20 Tips for Achieving Flawless Gel Manicures

Seasoned pros and top educators share their favorite tricks for creating unforgettable gel services.

With all of the new innovations in the nail world, we don’t seem to talk about gel polish as much as we used to—but that doesn’t mean the service doesn’t deserve some love! After all, gel polish brought women back to the salon and remains one of the most-requested services out there. So we’ve tapped a slew of gel polishing pros for their best, most used and, in some cases, secret tips to ensure long-lasting results and damage-free removal. Plus, check out the hottest colors of the season that your clients are going to want now!

009_IBD_PINKIES AND CREAMibd Pinkies n Cream 013_ORLY_AFTER GLOWOrly GelFX After Glow CND_GYPSYCND Shellac Gypsy


1.Stick to a System: Make sure that you use the same manufacturer’s primer, base, color and top coat. If you mix and match products, you can face a number of issues, including product breakdown, premature lifting and difficult removal, which can cause damage to the nail. —Genesis Ward, educator, EzFlow

2. Know Your Client: The ideal client for gel polish is one who has nice natural nails and wants the color to stay on for two weeks. However, gel polish isn’t suited for everyone; some clients are too hard on their nails and others will pick it off. For those clients, I recommend a soft or hard gel service. —Vicki Ornellas, global educator, ibd

3. Don’t Rush: Take your time with each step, from cuticle care to nail prep to application. This will save time overall because you won’t have to fix mistakes later. —Mary O’Brien, nail enhancement specialist, Studio Twenty Nail Stylists, Broomfield, CO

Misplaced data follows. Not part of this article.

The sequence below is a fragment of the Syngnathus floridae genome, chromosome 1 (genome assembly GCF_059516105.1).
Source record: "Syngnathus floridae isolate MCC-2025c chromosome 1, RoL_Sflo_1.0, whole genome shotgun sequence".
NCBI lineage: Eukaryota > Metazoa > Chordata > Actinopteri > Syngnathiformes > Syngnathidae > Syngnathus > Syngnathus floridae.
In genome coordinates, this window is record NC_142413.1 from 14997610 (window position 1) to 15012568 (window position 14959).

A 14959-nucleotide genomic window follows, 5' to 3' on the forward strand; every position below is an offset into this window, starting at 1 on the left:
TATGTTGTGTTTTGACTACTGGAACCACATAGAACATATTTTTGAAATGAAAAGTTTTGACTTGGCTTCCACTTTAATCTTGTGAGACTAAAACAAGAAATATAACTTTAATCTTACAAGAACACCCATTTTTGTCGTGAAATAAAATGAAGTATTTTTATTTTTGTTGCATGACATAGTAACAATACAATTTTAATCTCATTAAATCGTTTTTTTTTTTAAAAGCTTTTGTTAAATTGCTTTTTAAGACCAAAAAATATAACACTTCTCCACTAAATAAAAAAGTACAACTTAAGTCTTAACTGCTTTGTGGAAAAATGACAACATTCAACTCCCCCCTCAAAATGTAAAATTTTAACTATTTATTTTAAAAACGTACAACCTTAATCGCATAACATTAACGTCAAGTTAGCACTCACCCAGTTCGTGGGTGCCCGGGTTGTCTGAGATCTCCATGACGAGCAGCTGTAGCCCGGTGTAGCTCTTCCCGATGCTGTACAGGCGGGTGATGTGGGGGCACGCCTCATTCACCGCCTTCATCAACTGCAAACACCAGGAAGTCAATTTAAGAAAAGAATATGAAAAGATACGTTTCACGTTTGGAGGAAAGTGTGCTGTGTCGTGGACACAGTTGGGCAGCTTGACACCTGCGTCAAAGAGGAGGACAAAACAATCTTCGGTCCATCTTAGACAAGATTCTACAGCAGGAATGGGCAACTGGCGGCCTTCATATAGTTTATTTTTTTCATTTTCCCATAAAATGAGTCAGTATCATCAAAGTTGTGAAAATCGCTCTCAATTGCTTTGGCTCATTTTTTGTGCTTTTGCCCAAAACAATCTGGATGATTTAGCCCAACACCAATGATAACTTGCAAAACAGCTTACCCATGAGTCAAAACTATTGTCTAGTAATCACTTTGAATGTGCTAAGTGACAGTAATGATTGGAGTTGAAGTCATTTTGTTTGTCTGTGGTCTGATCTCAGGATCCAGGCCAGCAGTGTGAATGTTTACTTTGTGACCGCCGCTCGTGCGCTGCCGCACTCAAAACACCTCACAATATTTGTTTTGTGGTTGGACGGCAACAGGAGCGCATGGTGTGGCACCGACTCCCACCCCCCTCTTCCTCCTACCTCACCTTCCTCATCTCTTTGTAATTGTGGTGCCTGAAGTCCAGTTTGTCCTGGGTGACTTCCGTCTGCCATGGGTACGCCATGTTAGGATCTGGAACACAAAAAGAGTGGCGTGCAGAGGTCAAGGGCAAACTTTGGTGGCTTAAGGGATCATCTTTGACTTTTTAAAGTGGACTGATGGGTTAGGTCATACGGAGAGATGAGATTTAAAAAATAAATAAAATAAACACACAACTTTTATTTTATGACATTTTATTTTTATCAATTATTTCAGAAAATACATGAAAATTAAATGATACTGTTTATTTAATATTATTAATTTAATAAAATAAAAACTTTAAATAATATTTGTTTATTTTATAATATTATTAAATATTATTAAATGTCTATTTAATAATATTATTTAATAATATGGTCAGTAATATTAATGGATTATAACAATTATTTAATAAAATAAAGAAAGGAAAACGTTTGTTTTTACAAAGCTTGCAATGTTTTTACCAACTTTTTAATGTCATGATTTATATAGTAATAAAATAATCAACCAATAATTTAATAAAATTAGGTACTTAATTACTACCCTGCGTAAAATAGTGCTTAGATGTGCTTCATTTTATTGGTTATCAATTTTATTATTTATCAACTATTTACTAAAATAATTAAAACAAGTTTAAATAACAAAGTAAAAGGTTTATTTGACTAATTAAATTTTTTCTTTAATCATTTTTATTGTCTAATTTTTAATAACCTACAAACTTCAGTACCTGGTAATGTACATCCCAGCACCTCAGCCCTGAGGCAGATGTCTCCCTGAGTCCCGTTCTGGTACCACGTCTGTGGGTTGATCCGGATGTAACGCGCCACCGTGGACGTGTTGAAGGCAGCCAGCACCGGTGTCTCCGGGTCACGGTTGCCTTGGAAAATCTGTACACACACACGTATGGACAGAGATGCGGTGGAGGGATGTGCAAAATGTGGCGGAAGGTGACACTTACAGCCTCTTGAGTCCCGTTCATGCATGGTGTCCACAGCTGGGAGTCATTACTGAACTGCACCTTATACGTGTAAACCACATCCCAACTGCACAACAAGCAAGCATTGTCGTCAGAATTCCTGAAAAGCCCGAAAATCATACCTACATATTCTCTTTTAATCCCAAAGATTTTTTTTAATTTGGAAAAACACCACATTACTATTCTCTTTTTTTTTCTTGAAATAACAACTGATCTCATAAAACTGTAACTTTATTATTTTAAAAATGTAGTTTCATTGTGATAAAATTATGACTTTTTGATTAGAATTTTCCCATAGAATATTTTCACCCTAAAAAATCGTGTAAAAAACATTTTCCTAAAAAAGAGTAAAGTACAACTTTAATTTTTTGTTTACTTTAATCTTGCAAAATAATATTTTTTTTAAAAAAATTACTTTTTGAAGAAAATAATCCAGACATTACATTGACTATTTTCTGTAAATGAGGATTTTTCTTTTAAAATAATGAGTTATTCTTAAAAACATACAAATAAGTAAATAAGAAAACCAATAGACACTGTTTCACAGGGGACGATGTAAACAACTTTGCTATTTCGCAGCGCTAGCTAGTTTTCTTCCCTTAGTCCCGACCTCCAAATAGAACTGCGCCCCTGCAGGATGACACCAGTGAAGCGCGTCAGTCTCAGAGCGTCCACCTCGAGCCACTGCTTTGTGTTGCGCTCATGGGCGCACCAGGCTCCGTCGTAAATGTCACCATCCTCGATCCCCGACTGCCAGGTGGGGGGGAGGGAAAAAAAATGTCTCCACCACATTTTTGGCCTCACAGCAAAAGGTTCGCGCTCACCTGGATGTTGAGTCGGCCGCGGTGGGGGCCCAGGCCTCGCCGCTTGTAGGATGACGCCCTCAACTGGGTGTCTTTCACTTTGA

4. First Hand First: Perform your prep and primer on one hand at a time. Instead of dehydrating and priming both hands at once, dehydrate, prime and gel base on one hand, then repeat on the other hand while the first is curing. This ensures maximum adhesion, as you don’t run the risk of oils resurfacing in the nail or your clients touching something. —Ashley Thornton, instructor/educator, Cuccio Pro

5.Go Waterless: Dry manicures (i.e., avoiding water, oils or lotion prior to the gel application) are the best way to prep the nails for a long-lasting gel manicure. —Elaine Jones, educator, Orly

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6. Pro Primer: I always use a bonder on my gel manicures before applying base coat in order to make sure that the gel will last on my toughest clients. —Reina Santos, owner, Luxe Nailscape, Fairfield, CA

7. Turn, Roll, Twirl!: I start my gel manicure by prepping the color: First, I turn the bottle upside down and roll it between my hands for about 30 seconds. Then, I turn it back over, open the cap and twirl the brush in the bottle for more pigment mixing. —Kelly Bannon, educator, Orly

8. Thin Is In: It shouldn’t look like the client is wearing a coating on her nails! Don’t attempt full coverage application on the first layer; this can lead to thick-looking polish that may not fully cure, only to peel off in sheets a few days later. —Roxanne Valinoti, education manager, CND

9. Load, Wiggle and Pull: I like to load up my brush, then wiggle it up to the cuticle area. I let it rest there for a couple of seconds to let the gel flow down. Once I’m happy with the cuticle area shape, I wipe off the excess gel from my brush and pull any remaining gel down toward the free edge. —Leah Palhegyi, founder, Luxapolish